Happy Canada Day Everyone! Although summer officially arrived just over a week ago, for many people Canada Day, July 1st, marks the start of summer. So to celebrate Canada Day and the summer season we have changed our website’s header photograph to mark the occasion. The photo, a grainery in a canola field, was taken a couple of years in southern Saskatchewan. Have a great summer everyone!
Currently Cirque du Soleil is in Edmonton presenting Amaluna under the Big Top at Northlands Park. Unfortunately we aren’t going to have the opportunity to take in the show, so when I heard that some of the Amaluna performers were going to be at Churchill Square in downtown Edmonton over lunch hour a week ago Wednesday I thought that it might be neat to go down there and check it out. I didn’t know what to expect when I got there, but I figured that since it was a beautiful day that I had nothing to lose by going there. So I grabbed my new Nikon D7100 camera (a chance to try it out a little more) and a couple of lenses and headed down to Churchill Square. For those people who know me, most would be surprised that I was heading out to photograph people since that is something that I rarely do. When I got there just after 12 noon the costumed performers were already there, about eight or nine in total, wandering around interacting with the people who had gathered in the square. I was a little disappointed at first, as they really weren’t doing much performing; they were more mingling with the crowd and posing for pictures with people. But it still was quite interesting and allowed for a lot of photographic opportunities. I was a little tentative at first but quickly got into it and was snapping pictures like crazy. I had lots of fun and it was great to do some photography that was outside of my normal photographic comfort zone. Mark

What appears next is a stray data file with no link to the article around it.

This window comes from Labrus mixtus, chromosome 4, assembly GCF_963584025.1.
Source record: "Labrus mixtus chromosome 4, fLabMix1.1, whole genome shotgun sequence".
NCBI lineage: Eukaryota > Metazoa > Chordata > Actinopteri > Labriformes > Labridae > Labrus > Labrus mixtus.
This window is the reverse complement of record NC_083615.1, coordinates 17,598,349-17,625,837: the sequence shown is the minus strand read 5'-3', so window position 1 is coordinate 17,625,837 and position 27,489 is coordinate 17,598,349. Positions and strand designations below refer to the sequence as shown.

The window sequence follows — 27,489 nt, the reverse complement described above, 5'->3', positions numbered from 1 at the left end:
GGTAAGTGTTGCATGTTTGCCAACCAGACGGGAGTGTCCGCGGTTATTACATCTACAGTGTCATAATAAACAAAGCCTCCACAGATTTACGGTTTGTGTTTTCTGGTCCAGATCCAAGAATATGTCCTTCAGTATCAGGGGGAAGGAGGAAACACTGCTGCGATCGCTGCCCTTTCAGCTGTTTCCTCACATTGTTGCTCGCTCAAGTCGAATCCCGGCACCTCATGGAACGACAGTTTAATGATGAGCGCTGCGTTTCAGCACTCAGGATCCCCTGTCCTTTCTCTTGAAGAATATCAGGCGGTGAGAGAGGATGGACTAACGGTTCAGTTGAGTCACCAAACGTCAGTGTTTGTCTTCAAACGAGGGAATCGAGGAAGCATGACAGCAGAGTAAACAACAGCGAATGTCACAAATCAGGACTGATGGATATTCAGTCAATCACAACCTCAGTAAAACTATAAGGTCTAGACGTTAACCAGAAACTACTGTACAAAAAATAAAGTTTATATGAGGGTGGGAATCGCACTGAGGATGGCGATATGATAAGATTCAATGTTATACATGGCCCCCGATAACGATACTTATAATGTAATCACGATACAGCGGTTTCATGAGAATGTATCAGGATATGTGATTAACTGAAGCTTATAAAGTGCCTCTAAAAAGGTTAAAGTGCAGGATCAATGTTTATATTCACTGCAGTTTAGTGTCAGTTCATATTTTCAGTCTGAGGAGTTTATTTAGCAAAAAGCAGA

As we mentioned in an earlier “Walkin’ the dog ” post, while walking K’san in Bowen Park we stumbled upon something that we needed to return to and photograph in more detail. How could we pass up the opportunity to photograph a number of beautiful totem poles that were lying on the ground?
The coastal first nations people of the Pacific Northwest carved spiritual figures on totem poles and these totem poles had significant cultural importance for them. Totem poles are typically carved using Cedar trees, which will decay over time, albeit very slowly. As a result the lifespan of a totem pole is typically less than 100 years. When enough rot has set in that the totem poles become unstable, they are laid down during a spiritual reconnection to the earth ceremony. The totem poles that we stumbled upon in Bowen Park originally stood in front of the duck pond for several decades. As they aged, and in keeping with tradition, the totems were laid down amongst the trees near the duck pond so they could continue to slowly make their return back to the earth. This is where we found them and these are some of the images that we captured of them. We plan to continue to visit these totems and document their slow return back into the earth.